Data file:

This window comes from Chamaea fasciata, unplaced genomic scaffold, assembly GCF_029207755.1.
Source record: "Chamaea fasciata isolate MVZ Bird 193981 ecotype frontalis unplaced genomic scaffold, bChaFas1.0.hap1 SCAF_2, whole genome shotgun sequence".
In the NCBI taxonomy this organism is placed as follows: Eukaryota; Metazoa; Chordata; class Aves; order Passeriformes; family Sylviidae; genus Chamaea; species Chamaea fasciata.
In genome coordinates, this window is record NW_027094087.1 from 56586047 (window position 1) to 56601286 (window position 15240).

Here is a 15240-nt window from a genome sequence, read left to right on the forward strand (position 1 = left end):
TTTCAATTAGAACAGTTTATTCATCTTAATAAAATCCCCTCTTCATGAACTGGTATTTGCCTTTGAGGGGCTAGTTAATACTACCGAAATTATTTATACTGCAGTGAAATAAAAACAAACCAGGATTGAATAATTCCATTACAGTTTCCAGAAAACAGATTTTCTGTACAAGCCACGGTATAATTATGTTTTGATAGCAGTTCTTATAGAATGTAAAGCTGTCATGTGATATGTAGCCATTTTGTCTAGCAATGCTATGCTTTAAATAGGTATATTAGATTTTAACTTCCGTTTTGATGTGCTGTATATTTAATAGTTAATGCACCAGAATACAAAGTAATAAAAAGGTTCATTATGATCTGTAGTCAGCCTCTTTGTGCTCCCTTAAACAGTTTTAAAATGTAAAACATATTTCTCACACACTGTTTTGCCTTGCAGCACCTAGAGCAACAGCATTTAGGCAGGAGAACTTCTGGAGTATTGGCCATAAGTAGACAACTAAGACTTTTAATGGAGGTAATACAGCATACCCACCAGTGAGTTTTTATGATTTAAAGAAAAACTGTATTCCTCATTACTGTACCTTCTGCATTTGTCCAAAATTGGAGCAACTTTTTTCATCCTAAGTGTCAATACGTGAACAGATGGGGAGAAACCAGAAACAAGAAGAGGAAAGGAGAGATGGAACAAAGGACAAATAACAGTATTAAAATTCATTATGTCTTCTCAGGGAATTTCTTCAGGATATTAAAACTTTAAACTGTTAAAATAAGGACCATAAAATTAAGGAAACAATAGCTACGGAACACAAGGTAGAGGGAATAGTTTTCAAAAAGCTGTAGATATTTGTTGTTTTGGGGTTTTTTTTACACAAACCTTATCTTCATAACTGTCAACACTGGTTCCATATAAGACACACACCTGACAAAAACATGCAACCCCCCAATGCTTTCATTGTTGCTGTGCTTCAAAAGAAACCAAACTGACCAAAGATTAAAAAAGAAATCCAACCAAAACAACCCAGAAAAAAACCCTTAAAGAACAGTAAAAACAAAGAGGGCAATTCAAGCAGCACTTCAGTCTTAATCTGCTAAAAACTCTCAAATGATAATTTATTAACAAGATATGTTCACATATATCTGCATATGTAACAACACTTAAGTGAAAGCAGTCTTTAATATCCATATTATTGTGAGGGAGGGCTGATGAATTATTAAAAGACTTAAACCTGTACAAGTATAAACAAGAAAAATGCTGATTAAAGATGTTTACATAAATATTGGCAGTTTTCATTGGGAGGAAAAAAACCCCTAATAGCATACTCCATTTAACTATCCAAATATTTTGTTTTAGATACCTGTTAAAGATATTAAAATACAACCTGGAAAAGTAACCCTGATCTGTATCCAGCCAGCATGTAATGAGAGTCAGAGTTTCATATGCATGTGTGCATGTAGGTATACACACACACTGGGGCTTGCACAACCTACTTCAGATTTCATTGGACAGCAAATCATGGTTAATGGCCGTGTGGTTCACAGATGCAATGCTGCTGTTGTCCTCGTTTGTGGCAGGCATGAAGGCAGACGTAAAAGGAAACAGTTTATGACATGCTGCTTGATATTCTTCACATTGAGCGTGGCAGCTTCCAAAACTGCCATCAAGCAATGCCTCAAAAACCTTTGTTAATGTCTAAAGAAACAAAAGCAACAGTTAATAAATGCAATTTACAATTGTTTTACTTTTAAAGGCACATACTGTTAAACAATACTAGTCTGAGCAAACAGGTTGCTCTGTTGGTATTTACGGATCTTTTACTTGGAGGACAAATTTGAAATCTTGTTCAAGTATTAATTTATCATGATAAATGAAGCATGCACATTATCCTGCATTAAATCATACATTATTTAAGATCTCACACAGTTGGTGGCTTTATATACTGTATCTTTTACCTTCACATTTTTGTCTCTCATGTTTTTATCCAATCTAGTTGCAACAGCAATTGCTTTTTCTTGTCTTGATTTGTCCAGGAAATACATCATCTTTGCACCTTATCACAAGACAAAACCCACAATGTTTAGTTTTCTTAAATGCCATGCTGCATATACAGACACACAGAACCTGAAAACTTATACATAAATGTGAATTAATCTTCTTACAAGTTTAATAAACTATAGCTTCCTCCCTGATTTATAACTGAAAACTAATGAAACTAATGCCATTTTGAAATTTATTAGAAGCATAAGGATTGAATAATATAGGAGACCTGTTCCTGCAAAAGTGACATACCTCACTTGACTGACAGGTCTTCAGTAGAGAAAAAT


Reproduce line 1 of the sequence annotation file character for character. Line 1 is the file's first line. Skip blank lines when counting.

This window comes from Chamaea fasciata, unplaced genomic scaffold, assembly GCF_029207755.1.